Mandatory vaccination requirements have been litigated in the healthcare setting, and decisions are analyzed on a case-by-case basis. For example, in 2008, several employees of a healthcare sector establishment refused to be vaccinated following an influenza outbreak in the workplace. The vaccine was required as part of an intervention protocol implemented by the Minister of Health and Social Services. The arbitrator balanced the employees’ right to physical integrity with the criteria of proportionality and the objective sought. It was established that, despite the fact that the employees had the right to refuse vaccination, given the particular circumstances, the employees faced administrative measures.

Other workplaces, outside of the healthcare sector, may not be able to demonstrate that vaccination is a justified occupational requirement.

In the event of a refusal, can an employee be dismissed for refusal to comply with the employer’s vaccination policy? Will the employee’s refusal constitute just cause for termination?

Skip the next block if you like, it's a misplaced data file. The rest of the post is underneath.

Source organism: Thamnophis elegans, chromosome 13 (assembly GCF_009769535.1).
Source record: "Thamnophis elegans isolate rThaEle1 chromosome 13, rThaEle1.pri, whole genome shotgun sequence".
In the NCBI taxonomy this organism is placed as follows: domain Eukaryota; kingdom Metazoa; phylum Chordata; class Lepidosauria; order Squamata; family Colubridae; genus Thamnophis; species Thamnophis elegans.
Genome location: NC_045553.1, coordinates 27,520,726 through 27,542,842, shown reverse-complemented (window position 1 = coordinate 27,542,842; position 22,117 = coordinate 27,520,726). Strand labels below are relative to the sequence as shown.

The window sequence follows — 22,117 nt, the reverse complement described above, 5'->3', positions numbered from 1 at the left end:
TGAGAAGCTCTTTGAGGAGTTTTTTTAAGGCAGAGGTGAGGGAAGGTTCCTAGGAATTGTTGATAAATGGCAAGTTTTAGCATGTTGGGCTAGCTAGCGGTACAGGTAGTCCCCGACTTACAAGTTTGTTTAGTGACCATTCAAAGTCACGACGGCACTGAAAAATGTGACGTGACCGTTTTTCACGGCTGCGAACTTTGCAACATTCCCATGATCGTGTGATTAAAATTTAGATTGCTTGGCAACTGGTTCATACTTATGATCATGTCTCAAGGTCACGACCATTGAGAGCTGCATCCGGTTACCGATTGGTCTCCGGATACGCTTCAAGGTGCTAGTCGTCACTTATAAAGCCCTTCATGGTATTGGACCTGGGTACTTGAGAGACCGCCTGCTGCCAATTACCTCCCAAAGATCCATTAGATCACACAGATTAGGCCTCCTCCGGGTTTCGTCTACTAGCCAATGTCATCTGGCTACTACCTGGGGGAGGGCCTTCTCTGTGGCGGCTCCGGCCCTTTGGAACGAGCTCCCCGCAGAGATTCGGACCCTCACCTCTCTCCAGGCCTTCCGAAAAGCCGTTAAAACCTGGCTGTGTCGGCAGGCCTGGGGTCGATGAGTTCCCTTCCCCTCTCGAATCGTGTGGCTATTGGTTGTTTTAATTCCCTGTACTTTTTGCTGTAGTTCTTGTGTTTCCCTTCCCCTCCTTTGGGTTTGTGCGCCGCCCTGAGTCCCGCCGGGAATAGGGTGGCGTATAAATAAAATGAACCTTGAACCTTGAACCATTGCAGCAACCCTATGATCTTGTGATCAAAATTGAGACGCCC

Where an employee has committed a misconduct that amounts to “just cause”, the employer may dismiss the employee. To determine what amounts to “just cause”, the main question will be "whether the employee's misconduct was sufficiently serious that it strikes at the heart the employment relationship". The decisions are very fact-specific.

Currently, we believe that is it unlikely that a judge will find that an employee’s refusal to comply with the employer’s vaccination policy will amount to “just cause”. At this time, it is unlikely that an employer would have grounds to do so, however, this could change in the near future.

What benefits or accommodations do employers have to make for vaccinated employees?

To date, there are no mandatory benefits or accommodations for vaccinated employees. Nevertheless, employers may consider offering incentives to employees who choose to receive the COVID-19 vaccination, including bonuses and paid-leave policies for vaccination (as further discussed below). While well-meant, employers must ensure that these incentives do not result in differential treatment of groups of employees on the basis of provincial and federal human rights legislation.

Can vaccinated employees refuse to work in the same vicinity as employees who are not vaccinated?